1/8/2012 Case 3: High-grade glioneuronal tumor

Presented by: Dr. Sharer (from Dr. John Donahue - Rhode Island Hospital and Brown University, Providence)

Clinical History:

A 64-year-old man with a past medical history of low-grade astrocytoma, status post surgery x2 in 1985 and radiation approximately 20 years ago.  He was recently hospitalized for chest pain, and at that time a CT demonstrated mass effect in the left parietal lobe.  His wife had noted subtle word finding difficulty and memory changes for several months.  Subsequent MRI showed an enhancing mass in the left posterior parietal and occipital lobes.  Neurosurgery was consulted, and the patient returned for surgical intervention.

The original tumor was in the left frontal lobe.  He was biopsied here at R.I. Hospital on 4/10/85.  The official diagnosis was "well-differentiated astrocytoma (Grade 2).  The possibility of a mixed glioma cannot be ruled out.  There are minute and focal calcific deposits."

The tumor was resected at University of Massachusetts Medical Center on 6/18/85.  Diagnosis:  "Glioma with calcification, see note.  Note:  The tumor is moderately cellular and consists predominantly of cells with large round to oval hyperchromatic nuclei and an increased nuclear to cytoplasmic ratio.  Cellular pleomorphism is minimal, and mitotic figures are not observed.  In some areas, a distinct feltwork background of astrocytic glial processes is obvious on H&E stain, while in others PTAH stain is necessary to elucidate these fibers.  In these latter areas, microcalcification is prominent focally, and there is a suggestion of microcystic degeneration.  Occasional Rosenthal fibers are present.  Overall, the tumor has a histologic appearance suggestive of a low-grade astrocytoma, although occasional cells with apparent zones of perinuclear lucency reminiscent of oligodendroglial cells are present.  We have reviewed the biopsy from this patient's previous cranial surgery (Rhode Island Hospital).  There is some difference in the degree of nuclear pleomorphism, attempt at glial differentiation (along astrocytic/oligodendroglial/ependymal lines), and the extent of microcalcification between the two specimens.  In general, however, it seems that we are largely dealing with a fibrillary astrocytoma of intermediate grade (Grade 2) with a minor mixed glial component.  The material available for examination from both surgical procedures is very small."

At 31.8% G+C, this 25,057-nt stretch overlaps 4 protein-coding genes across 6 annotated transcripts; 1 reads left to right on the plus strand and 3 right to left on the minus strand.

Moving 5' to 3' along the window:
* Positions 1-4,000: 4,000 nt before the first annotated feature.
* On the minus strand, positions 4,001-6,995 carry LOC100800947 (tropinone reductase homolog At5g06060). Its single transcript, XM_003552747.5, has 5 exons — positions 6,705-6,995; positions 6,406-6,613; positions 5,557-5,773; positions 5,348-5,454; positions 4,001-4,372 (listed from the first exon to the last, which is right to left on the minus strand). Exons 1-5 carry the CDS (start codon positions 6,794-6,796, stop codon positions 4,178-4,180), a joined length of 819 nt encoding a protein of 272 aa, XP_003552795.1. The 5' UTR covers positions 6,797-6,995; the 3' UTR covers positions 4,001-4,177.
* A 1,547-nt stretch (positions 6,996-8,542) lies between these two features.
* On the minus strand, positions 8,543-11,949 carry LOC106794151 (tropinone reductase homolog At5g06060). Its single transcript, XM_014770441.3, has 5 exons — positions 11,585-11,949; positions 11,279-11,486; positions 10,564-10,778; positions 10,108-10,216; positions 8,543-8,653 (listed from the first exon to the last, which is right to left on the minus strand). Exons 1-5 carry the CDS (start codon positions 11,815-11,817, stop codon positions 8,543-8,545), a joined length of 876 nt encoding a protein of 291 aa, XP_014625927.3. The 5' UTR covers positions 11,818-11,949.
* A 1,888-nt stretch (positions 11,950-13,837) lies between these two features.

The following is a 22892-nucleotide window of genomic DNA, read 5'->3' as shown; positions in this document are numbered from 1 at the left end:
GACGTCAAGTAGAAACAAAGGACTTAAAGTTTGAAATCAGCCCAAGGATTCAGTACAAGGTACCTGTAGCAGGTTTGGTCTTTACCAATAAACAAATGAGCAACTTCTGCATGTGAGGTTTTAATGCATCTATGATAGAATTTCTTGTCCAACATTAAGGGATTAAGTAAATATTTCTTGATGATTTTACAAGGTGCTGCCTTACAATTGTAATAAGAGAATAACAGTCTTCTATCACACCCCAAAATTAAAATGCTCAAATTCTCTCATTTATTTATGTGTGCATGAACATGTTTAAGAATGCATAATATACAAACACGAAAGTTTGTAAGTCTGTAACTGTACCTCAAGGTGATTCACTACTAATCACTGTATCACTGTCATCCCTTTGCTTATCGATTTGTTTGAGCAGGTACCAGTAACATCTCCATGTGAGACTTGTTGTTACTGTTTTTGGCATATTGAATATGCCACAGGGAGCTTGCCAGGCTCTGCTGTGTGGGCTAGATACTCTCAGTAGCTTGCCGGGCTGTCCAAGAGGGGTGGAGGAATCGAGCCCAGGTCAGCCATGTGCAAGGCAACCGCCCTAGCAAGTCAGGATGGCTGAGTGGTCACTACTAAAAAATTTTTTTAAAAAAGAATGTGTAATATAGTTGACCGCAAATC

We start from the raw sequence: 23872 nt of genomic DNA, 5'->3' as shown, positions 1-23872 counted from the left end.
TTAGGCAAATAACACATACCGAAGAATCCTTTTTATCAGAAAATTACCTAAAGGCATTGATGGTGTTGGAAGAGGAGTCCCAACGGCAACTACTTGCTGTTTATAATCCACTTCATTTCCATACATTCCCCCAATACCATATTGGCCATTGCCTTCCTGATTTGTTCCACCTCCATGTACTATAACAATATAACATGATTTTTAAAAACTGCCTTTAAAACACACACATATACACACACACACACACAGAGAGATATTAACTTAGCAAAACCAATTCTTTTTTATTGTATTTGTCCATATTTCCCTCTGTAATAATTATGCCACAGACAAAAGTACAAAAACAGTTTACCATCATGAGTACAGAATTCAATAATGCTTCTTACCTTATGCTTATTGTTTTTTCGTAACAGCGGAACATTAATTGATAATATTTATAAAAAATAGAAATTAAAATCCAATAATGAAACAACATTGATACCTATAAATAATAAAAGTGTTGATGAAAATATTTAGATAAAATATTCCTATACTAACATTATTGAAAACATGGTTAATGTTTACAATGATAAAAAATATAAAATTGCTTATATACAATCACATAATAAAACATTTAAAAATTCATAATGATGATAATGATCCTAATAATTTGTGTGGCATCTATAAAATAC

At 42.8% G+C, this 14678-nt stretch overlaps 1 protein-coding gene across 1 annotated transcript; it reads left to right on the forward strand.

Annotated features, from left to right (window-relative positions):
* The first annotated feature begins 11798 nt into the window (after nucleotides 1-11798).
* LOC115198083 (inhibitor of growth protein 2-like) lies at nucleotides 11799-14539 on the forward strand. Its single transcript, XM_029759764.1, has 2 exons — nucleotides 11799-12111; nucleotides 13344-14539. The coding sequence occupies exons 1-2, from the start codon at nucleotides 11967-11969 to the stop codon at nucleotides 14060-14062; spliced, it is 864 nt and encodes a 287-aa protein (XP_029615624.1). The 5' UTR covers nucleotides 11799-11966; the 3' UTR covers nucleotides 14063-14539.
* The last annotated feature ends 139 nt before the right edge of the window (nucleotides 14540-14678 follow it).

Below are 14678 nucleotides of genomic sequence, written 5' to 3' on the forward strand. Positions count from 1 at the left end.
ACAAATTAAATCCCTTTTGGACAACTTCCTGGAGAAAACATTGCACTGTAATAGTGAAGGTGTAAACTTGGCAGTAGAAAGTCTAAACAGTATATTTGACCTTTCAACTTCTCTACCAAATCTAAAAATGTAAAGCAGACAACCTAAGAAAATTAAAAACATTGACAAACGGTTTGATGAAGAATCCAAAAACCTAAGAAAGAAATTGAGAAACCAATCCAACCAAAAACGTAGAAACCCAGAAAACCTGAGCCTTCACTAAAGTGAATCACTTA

Diagnostic Notes:

The present tumor was a cystic neoplasm in the left parietal-occipital lobe.

The 1985 biopsy and resection of the left frontal tumor showed perivascular pseudorosettes and was strongly GFA positive with a low MIB1/Ki-67. 

The 2011 material demonstrated in the presentation (not necessarily on the slides provided) showed a cellular atypical glial tumor with perivascular pseudorosettes with a small cell component and mitoses.  There was a microcystic region.  There were endothelial proliferation and necrosis.  GFA was expressed in the pseudorosettes but not in the small blue cell population.  The tumor expressed S100, was focally positive for EMA which was sometimes dot-like, and was positive for synaptophysin (dot-like). Some cells expressed neurofilaments.  MIB1/Ki-67 was focally seen in the pseudorosettes but was expressed in 90% of the small blue cells.

The differential diagnosis included mixed glioneuronal tumor, papillary glioneuronal tumor, astroblastoma and ependymoma.  It was called “Astroblastoma with malignant degeneration” as per the 2007 WHO classification, pp. 88-89 and Bruger PC (Smears and frozen section in Surgical Neuropathology, pp. 293-98. 

Dr. Rosenblum thought that this tumor did not have enough ependymal differentiation for the diagnosis of angiocentric glioma and that papillary glioneuronal tumor was not supported by the evidence.  EDH might be helpful; if positive, it would be in the diffuse glioma category.  Braf may be helpful for difficult pilomyxoid/pilocytic tumors.  He noted that “astroblastoma” is a pattern as per Bailey and Cushing and the term should be reserved for a tumor of children, that is well-circumscribed and showed astroblastic architecture in all areas, and that ‘astroblastoma is a diagnosis of exclusion, that is after one has ruled out astrocytoma and ependymoma. 

As per Dr. Donahue’s presentation, the parenchymal location and stout processes as well as the perivascular hyalinization are typical of astroblastoma, but the neuronal markers are disconcerting.  The 1985 tumor is best diagnosed as a “pilocytic astrocytoma.”  The patient developed an abscess in 12/11 and was re-admitted with this complication.

The consensus of the group was that the tumor is a high-grade glioneuronal tumor.